I didn’t intend to write about my grandmother at all, actually, but as I was scrolling through Nicole’s photos for this post, I thought, “This cake looks like sunshine.” And then, just like that, I could hear my grandmother singing, the song she murmured to those grandbabies and great-grandbabies, her hands soft and sure, even well into her 90s. “You are my sunshine, my only sunshine. You make me happy when skies are gray. You’ll never know, dear, how much I love you. Please don’t take my sunshine away.”
Committed to memory, though I wasn’t even trying at the time. There when I needed it, all the same.
Lemon Drizzle Cake
Source: Bake for the Border | Makes: 1 Loaf | Print Recipe
9 Tablespoons (125 grams) of butter
1 Cup (175 grams) of caster sugar*
2 Large eggs
1 and 1/3 Cups (175 grams) of self-rising flour**
2 Unwaxed lemons***
2 Tablespoons of milk
1/4 Cup (50 grams) of granulated sugar
* To make caster sugar: use granulated sugar and measure what you think you’ll need. Place in blender or food processor or (clean) spice/coffee grinder. Pulse until sugar is super-fine but not powdery. Let rest for a few minutes. Re-measure. If you need more, pulse a fresh batch.
** To make self-rising flour (oh, Nicole): For every 1 cup of flour needed, add 1.5 teaspoons of baking powder and 0.5 teaspoon of salt.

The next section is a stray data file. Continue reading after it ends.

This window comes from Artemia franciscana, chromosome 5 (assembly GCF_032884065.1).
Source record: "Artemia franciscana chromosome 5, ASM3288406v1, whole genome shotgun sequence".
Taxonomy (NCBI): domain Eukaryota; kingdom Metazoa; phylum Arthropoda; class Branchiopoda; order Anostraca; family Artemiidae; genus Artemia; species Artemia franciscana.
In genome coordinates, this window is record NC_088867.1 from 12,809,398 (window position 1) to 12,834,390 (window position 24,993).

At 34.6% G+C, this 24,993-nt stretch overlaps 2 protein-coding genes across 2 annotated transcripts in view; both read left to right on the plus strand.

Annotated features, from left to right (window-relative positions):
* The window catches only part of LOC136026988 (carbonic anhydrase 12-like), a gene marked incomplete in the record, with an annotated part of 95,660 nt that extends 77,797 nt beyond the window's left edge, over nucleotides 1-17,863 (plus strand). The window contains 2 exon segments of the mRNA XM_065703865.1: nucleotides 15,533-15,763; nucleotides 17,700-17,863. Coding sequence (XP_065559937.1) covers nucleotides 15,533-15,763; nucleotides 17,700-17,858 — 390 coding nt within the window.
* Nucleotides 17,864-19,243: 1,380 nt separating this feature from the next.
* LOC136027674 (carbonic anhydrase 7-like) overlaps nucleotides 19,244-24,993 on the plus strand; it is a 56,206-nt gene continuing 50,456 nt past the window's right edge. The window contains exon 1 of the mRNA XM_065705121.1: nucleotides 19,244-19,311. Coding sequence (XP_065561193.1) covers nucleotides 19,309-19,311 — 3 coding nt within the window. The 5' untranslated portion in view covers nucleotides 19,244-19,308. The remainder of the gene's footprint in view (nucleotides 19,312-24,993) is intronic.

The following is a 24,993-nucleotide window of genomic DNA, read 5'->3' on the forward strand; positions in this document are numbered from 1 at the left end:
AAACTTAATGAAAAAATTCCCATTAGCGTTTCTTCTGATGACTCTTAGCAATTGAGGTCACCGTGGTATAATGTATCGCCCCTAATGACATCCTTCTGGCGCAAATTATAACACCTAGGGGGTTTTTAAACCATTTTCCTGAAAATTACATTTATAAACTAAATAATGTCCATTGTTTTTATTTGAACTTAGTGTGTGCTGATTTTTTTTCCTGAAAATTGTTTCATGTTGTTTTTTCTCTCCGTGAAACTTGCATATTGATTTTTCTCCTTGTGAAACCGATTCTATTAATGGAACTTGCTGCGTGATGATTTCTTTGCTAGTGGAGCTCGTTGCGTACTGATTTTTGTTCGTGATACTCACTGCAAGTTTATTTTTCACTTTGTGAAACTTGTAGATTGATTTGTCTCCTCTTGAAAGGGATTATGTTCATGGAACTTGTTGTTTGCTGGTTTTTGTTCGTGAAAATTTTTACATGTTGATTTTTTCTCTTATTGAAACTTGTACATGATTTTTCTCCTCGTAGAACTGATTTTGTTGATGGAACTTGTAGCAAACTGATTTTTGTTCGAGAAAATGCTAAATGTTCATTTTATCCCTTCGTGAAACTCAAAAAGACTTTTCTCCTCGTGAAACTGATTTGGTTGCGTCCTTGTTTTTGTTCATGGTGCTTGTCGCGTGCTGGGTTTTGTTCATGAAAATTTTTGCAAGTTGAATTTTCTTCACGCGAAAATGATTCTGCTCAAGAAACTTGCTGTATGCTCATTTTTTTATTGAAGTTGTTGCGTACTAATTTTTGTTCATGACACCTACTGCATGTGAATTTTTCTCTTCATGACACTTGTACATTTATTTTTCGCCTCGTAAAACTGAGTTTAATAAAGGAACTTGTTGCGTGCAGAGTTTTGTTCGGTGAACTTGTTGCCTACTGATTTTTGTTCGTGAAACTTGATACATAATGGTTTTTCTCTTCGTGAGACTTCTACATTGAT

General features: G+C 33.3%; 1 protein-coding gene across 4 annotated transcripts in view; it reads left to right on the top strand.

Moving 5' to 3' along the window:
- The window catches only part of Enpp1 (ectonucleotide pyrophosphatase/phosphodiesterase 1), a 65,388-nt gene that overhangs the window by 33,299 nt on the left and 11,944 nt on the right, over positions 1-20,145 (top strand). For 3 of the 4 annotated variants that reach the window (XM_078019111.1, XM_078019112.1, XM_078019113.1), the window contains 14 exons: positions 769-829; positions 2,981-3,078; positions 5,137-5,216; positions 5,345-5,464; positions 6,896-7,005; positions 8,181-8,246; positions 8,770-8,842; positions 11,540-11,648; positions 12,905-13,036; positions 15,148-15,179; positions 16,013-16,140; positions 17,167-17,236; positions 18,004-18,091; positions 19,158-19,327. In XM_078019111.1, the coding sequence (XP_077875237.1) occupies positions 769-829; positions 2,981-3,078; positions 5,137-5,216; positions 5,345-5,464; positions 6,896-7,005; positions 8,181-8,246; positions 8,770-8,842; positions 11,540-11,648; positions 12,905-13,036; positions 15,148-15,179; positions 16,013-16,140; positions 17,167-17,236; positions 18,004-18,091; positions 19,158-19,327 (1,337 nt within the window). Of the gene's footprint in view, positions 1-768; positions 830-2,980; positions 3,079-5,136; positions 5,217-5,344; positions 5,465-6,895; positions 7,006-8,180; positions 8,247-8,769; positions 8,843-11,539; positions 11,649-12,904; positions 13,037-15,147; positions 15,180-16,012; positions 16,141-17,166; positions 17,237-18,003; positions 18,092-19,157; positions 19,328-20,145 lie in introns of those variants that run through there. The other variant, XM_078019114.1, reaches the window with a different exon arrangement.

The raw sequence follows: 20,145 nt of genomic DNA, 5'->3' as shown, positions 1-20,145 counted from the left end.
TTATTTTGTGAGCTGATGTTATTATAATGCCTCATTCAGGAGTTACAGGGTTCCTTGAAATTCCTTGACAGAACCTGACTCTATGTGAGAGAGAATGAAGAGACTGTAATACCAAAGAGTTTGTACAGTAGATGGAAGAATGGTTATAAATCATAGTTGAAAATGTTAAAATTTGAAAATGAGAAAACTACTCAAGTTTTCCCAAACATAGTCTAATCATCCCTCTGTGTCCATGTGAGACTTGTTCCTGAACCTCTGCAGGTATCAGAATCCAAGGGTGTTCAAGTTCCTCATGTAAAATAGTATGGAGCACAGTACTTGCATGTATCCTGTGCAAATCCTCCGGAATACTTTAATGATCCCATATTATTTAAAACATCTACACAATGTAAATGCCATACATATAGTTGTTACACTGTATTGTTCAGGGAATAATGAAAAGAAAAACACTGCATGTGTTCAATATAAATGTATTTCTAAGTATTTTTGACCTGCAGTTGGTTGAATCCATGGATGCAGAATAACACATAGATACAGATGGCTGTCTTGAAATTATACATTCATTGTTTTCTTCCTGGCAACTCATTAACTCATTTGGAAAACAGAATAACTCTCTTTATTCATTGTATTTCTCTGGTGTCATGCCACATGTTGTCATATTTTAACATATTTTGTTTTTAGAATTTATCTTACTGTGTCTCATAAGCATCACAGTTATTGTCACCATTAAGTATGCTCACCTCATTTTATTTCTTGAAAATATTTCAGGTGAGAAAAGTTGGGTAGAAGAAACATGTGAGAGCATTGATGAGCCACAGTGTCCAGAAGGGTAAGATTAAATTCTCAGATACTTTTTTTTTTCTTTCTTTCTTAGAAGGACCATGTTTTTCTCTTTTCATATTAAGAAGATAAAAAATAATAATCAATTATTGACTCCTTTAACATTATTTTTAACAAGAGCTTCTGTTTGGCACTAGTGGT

*** I don’t know what this means. I assume you’ll be fine if you just buy, you know, lemons.
1. Preheat the oven to 350°F.
2. Line a loaf pan with parchment paper.
3. In the bowl of a stand-mixer, add caster sugar and butter and beat until pale and creamy.
4. Add one egg and half the flour to the bowl, mix until incorporated.
5. Add the other egg and the remainder of the flour and mix gently.
6. Add the zest and juice of one lemon to the bowl, then the milk, and mix gently.
7. Place the batter in the loaf pan and even it out.
8. Place in the oven for 40-45 minutes or until a skewer comes out clean.
9. In a small bowl, zest the remaining lemon and mix with half of the granulated sugar.
10. In a small saucepan, add the juice and the remaining sugar and allow to come to a boil. Reduce the heat until you have a syrup. When the cake is baked, skewer the warm cake with holes and pour the syrup over the cake. Sprinkle with zest and sugar and allow to cool.
11. Top with lemon curd for extra sunshine.